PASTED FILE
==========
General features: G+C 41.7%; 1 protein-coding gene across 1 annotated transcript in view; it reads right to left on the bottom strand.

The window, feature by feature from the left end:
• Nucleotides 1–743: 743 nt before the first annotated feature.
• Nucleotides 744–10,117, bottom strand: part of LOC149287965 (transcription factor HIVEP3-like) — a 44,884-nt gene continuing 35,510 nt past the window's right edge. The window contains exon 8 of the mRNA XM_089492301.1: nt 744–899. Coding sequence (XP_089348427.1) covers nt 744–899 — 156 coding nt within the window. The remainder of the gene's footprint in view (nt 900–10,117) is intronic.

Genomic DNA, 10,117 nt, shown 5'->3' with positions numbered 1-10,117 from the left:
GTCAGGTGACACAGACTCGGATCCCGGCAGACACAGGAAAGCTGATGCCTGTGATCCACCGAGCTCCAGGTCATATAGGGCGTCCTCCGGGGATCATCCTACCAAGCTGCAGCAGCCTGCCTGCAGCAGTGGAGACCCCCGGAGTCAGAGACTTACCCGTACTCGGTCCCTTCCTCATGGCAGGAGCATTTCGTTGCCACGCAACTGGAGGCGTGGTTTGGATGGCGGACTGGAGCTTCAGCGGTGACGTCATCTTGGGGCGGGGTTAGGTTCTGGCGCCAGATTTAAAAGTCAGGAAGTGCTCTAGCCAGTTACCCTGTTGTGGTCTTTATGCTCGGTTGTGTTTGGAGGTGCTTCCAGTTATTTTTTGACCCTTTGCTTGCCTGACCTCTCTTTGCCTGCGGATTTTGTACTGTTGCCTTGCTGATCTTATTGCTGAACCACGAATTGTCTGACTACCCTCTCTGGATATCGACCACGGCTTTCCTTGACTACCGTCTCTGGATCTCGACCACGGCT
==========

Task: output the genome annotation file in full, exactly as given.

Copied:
General features: G+C 41.7%; 1 protein-coding gene across 1 annotated transcript in view; it reads right to left on the bottom strand.

The window, feature by feature from the left end:
• Nucleotides 1–743: 743 nt before the first annotated feature.
• Nucleotides 744–10,117, bottom strand: part of LOC149287965 (transcription factor HIVEP3-like) — a 44,884-nt gene continuing 35,510 nt past the window's right edge. The window contains exon 8 of the mRNA XM_089492301.1: nt 744–899. Coding sequence (XP_089348427.1) covers nt 744–899 — 156 coding nt within the window. The remainder of the gene's footprint in view (nt 900–10,117) is intronic.

Genomic DNA, 10,117 nt, shown 5'->3' with positions numbered 1-10,117 from the left:
GTCAGGTGACACAGACTCGGATCCCGGCAGACACAGGAAAGCTGATGCCTGTGATCCACCGAGCTCCAGGTCATATAGGGCGTCCTCCGGGGATCATCCTACCAAGCTGCAGCAGCCTGCCTGCAGCAGTGGAGACCCCCGGAGTCAGAGACTTACCCGTACTCGGTCCCTTCCTCATGGCAGGAGCATTTCGTTGCCACGCAACTGGAGGCGTGGTTTGGATGGCGGACTGGAGCTTCAGCGGTGACGTCATCTTGGGGCGGGGTTAGGTTCTGGCGCCAGATTTAAAAGTCAGGAAGTGCTCTAGCCAGTTACCCTGTTGTGGTCTTTATGCTCGGTTGTGTTTGGAGGTGCTTCCAGTTATTTTTTGACCCTTTGCTTGCCTGACCTCTCTTTGCCTGCGGATTTTGTACTGTTGCCTTGCTGATCTTATTGCTGAACCACGAATTGTCTGACTACCCTCTCTGGATATCGACCACGGCTTTCCTTGACTACCGTCTCTGGATCTCGACCACGGCT